Maslow is an early pioneer in the theory of motivation. He noted that individuals are motivated in a hierarchy of need and every person is both capable and has a desire to move up the hierarchy of need.10 Maslow identified 7 stages of motivation: biological and physiological, safety, love and belongingness, esteem, cognitive, aesthetic, and self-actualization and transcendence. Human motivation, according to Maslow, is based on personal growth and fulfillment. Growth along the continuum requires satisfaction of each level before movement to the next level and few people actually reach self-actualization and transcendence.


The Pathgoal theory of leadership relies on 2 theories of work motivation: goal setting and expectancy theory.11 Goal setting theory in effective methods to motivate teams is to set realistic but challenging goals and to offer rewards. In contrast, the expectancy theory explains why people would work hard for you and describes behaviors that lead to motivational goal attainment and include a personal belief that the attainment of the goal will lead to something of value to the individual (pay, recognition, status). Engagement in the required or expected behavior will lead to the accomplishment of the goal.11


Motivation is the ability and desire to get things done. Employee engagement, on the other hand, is a fulfillment of the heart and soul of the employee to be loyal to their position and organization. One could be motivated but not engaged although the terms are often used interchangeably. It is important to note that being motivated alone is not the same as being engaged.



A leader has a significant amount of influence on a team member's satisfaction, commitment, and engagement. Kaye and Jordan-Evans12 identify the most important factors for keeping employees: meaningful and challenging work, a chance to learn and grow, the sense of being part of a team, and good bosses. Perceived organizational support requires that an employee has the assurance that there is support and assistance available to them when needed to effectively do their job.4 In addition, psychological safety is a sense of self without consequence and is necessary for high engagement.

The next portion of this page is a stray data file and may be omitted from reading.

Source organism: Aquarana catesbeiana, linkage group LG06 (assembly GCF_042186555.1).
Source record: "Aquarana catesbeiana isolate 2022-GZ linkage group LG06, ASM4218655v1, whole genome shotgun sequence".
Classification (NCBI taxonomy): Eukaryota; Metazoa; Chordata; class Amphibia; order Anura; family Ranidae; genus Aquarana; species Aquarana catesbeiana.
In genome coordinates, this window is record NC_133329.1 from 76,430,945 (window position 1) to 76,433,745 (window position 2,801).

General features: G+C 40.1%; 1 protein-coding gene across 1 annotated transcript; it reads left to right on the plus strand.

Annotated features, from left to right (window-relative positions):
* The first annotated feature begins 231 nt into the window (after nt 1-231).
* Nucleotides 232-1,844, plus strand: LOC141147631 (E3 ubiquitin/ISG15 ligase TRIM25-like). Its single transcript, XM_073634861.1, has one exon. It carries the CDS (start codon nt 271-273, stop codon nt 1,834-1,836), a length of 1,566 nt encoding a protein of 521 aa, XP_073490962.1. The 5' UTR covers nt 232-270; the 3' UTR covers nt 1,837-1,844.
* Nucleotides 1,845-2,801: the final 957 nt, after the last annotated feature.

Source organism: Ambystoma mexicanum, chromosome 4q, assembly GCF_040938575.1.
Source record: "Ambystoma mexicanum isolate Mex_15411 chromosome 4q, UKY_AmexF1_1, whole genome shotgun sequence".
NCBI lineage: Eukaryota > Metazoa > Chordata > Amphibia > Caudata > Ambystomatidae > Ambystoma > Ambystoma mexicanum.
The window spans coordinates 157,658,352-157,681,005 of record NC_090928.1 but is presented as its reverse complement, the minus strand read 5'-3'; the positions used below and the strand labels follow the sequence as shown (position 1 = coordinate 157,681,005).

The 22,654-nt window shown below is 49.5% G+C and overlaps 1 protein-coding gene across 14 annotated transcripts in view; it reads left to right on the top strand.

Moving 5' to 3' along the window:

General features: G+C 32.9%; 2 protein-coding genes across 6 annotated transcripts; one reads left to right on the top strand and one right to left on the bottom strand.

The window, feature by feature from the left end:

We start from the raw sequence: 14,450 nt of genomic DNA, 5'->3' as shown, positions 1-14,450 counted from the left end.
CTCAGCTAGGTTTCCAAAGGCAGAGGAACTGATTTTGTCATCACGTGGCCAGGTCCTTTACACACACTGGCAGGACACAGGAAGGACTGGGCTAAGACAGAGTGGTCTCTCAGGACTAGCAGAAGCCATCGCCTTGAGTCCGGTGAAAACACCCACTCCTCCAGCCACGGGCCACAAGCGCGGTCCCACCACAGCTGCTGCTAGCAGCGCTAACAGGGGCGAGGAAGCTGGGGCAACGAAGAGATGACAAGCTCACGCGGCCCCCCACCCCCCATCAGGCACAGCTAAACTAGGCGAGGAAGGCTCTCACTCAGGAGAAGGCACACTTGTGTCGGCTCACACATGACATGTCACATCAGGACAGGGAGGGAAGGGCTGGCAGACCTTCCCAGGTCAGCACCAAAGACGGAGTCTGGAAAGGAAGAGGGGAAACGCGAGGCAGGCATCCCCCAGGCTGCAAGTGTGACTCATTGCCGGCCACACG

Leiter and Maslach2 identify several areas of work life that have an impact on an employee's engagement. Workload has an impact on employee engagement. When a person's workload exceeds their time and skill capability, an employee is at great risk for burnout and dissatisfaction. A sustainable workload, in contrast, allows opportunity for growth, which is an important component of employee engagement.


Reward and recognition is another component important to developing a high level of engagement. Consistent, sincere, and timely feedback and interaction with employees are a necessity within every team. Intrinsic and extrinsic rewards are both important components of rewards and recognition. Ram and Prabhaker2 note that pay is an important consideration at the time of employment but extrinsic rewards become less important as an employee settles into a position. At this point, the authors note that intrinsic rewards are a much greater motivator. Leaders need to take the time to find out what matters to their employees. Not all employees are motivated by the same reward and recognition of these differences is imperative for success and greater employee engagement.


A sense of community within the workplace will have a positive influence on the team level of engagement. Community includes social interaction, conflict resolution, support, and teamwork. According to Leiter and Maslach2(p98) a "lively, attentive, responsive community is incompatible with burnout."


Employees require a sense of self-worth, which influences their perception of fairness within the work environment and the respect afforded to them throughout their interactions at their job. Inequities in pay, responsibility, and workload can have a profound negative impact on an employee's engagement within their organization. An employee's values will also have influence on engagement. Values are the ideals and motivations that attract employees to their job and organization; it is the alignment with the organizational mission statement and the perception of meaningful work.



Does it matter if employees are engaged? It absolutely does. Can the nursing leader have a positive or negative impact on employee engagement, productivity, and job satisfaction? They absolutely can. Nursing leaders have a profound and important influence on employee engagement. Each leader must ensure that every employee clearly understands the organizational mission. Employees should work in an environment that supports their ideas and have the support and supplies needed to be effective within their position. In addition, the work environment must be safe so that employees are empowered to be successful without fear of retribution. It is imperative that employees are recognized and rewarded sincerely and that they know that the leader also believes that their work has meaning. Finally, and most importantly, employees must feel valued by their direct supervisor and by their organization. Employees that are engaged state that the relationship is what keeps them there, gives them courage, gives them motivation, and makes them want to come in and give their best every single day. This feeling of value should come directly from the nursing leadership.